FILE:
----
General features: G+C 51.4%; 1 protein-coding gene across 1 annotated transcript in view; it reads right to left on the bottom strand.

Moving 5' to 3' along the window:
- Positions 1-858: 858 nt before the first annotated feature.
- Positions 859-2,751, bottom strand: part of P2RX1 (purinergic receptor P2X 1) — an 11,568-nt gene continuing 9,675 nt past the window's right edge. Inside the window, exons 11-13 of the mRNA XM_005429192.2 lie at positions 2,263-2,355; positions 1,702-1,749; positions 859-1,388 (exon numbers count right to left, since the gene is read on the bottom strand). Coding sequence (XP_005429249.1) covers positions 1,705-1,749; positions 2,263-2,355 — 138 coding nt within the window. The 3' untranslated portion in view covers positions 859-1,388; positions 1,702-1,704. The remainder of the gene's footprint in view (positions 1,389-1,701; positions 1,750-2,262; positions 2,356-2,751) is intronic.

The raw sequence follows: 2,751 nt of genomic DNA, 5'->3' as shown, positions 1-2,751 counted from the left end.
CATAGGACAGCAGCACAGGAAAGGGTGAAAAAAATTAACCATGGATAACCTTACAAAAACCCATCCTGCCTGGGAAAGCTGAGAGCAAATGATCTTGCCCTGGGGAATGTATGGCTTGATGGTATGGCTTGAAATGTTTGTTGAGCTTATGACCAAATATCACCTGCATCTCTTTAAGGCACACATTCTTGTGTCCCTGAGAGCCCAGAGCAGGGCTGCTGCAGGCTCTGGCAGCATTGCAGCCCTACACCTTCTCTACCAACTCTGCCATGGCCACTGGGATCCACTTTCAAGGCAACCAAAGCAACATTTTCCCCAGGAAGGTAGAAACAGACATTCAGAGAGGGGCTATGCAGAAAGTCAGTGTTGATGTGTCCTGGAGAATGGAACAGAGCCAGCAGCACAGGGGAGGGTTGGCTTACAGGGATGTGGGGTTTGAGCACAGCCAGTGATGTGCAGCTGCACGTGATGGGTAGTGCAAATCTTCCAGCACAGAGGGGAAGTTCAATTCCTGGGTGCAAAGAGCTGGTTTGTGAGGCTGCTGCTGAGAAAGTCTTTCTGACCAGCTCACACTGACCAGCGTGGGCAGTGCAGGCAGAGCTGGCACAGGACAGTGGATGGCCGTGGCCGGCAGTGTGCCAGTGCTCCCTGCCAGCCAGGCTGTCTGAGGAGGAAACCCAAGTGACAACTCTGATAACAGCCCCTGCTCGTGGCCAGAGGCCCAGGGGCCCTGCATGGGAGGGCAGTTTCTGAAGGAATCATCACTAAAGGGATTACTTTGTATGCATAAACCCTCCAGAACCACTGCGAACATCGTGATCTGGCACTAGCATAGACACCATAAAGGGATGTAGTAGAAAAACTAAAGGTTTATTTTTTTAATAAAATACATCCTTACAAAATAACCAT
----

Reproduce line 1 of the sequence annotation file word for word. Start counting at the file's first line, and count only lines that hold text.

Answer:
General features: G+C 51.4%; 1 protein-coding gene across 1 annotated transcript in view; it reads right to left on the bottom strand.